= It's not fair to not mentioning positive points of ebook. Well, I like ebooks for the cheaper prices (even free for classics), space saving, and adjustable font sizes. Google Playbooks, on particular, giving samples for each ebooks. It's very helpful when I can't make my mind whether to like a book or not. I can always download the sample and browse a chapter or two. It's especially useful to get cheaper price for shorter or less famous books.

So that's it, it's settled now, I will focus more on paperbacks! What about you? Do you prefer reading classics from physical or ebook? Or both?

Friday, September 4, 2020

Author Birthday [September] : Richard Wright

#AuthorBirthday is a monthly feature, in which I highlight one author each month, mostly the ones I have not yet read. Part of the aim is to get familiar with the author and (hopefully) encourage me to start reading his/her work.

For September, please welcome:

RICHARD WRIGHT

Richard Nathaniel Wright is an American writer. His most notable novel is Native Son, but besides novels, he also wrote short stories, poems, and non-fictions, mostly on racial injustice theme.

Born at Rucker's Plantation in Natchez, Mississippi in 4 September 1908, Wright is the son of Nathan Wright, a sharecroppers, and Ella Wilson, a school teacher. Both parents were born free after Civil War, though Wright's grandparents had both been born into slavery, and had only been freed after the war.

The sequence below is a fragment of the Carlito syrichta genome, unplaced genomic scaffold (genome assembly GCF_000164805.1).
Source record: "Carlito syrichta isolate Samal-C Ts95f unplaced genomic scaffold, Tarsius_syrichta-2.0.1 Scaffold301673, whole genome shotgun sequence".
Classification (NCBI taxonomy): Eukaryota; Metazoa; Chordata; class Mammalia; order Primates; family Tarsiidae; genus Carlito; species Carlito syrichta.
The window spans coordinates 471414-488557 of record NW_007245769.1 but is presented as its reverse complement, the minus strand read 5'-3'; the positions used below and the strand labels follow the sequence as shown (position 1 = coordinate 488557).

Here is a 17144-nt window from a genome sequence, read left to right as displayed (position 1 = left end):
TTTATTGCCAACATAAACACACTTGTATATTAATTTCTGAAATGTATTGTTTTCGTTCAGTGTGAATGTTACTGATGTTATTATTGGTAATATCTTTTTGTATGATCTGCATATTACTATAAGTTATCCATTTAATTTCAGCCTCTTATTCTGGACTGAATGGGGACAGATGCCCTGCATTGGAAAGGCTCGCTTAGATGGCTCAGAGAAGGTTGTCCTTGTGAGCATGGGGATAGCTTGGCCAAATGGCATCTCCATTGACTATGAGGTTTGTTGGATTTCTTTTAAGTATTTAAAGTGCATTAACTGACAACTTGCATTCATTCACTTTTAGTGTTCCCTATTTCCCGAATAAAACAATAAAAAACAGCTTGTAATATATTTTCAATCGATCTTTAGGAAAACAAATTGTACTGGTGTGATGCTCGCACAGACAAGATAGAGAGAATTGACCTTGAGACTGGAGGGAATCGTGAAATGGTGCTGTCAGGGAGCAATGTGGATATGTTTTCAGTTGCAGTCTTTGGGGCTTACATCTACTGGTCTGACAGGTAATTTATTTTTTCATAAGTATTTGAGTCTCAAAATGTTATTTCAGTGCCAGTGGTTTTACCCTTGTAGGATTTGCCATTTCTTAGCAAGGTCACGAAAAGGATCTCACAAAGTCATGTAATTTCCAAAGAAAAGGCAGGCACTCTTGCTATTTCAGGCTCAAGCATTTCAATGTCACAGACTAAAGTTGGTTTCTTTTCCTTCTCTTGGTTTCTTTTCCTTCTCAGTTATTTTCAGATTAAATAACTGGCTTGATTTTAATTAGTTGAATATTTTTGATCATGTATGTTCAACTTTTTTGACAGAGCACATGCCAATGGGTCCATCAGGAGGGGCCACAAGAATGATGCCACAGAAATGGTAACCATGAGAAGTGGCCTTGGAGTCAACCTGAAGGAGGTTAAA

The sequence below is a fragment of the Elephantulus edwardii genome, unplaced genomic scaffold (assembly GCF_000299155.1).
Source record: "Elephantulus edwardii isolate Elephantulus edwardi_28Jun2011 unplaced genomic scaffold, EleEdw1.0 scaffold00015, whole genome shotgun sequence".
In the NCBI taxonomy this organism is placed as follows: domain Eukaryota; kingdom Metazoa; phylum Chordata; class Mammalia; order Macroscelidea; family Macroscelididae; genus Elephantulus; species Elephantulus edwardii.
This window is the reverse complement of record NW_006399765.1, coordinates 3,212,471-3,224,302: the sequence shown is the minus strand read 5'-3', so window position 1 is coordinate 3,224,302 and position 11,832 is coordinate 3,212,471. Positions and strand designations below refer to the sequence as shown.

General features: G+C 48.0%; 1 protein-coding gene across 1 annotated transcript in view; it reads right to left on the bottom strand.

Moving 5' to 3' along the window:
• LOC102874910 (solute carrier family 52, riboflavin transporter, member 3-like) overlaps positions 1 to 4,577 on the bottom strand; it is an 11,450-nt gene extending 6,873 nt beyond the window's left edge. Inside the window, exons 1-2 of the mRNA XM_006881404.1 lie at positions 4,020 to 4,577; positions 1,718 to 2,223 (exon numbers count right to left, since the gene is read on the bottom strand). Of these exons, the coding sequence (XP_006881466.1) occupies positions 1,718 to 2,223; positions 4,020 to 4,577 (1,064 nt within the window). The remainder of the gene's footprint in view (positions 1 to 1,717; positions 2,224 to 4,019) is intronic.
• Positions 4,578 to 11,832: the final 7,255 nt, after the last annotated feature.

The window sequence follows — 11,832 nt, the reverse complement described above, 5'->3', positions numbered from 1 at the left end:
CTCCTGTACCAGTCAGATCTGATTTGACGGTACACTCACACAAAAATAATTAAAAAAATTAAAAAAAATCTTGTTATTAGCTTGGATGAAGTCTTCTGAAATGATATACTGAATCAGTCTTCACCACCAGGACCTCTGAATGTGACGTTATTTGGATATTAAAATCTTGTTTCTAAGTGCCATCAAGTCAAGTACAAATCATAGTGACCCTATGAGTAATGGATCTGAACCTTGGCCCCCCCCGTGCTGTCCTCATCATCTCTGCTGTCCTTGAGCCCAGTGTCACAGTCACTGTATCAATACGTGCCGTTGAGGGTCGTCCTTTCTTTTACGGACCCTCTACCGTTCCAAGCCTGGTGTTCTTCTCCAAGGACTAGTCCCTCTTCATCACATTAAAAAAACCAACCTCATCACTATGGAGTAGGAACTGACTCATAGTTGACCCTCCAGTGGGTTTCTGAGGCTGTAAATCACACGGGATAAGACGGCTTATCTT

Nathan Wright left the family when Richard was six years old, so his mother moved Richard and his younger brother to their grandparents' house. Richard accidentally put the house on fire, for which his mother beat him until he's unconscious. His childhood was quite hurly burly with a lot of moving, and never enough time to get a proper education. The Wrights moved in next to Richard's Uncle Silas' house in the Mississippi Delta. However, not long after, they were forced to move out again after Uncle Silas "dissapeared", reportedly being killed by a white man who envied his successful salon business. :(

Richard then lived briefly with his other uncle after his mother got stroke, but the family eventually returned to Natchez, to the grandparents' house, who were, by the way, still mad at Richard for burning their house, and often beat him. On the positive side, however, here Richard had chance at last to attend proper schooling after twelve years. He excelled at school, though lived quite miserably under control of his pious aunt and grandma who forced him to pray to God. This treatment made him grew with hatred against Christianity in his entire life.

Richard's literary career began when he wrote his first short story at fifteen years old and got it published in the local Black newspaper. As the class valedictorian of his high school, Richard was assigned a paper to be delivered in the graduation in 1925. However, the principal later asked him instead to read a prepared speech, as "to avoid offending the white school district officials". Richard insisted to read his own paper, which he did, despite the school's threat to deny his graduation. Bravo, Richard!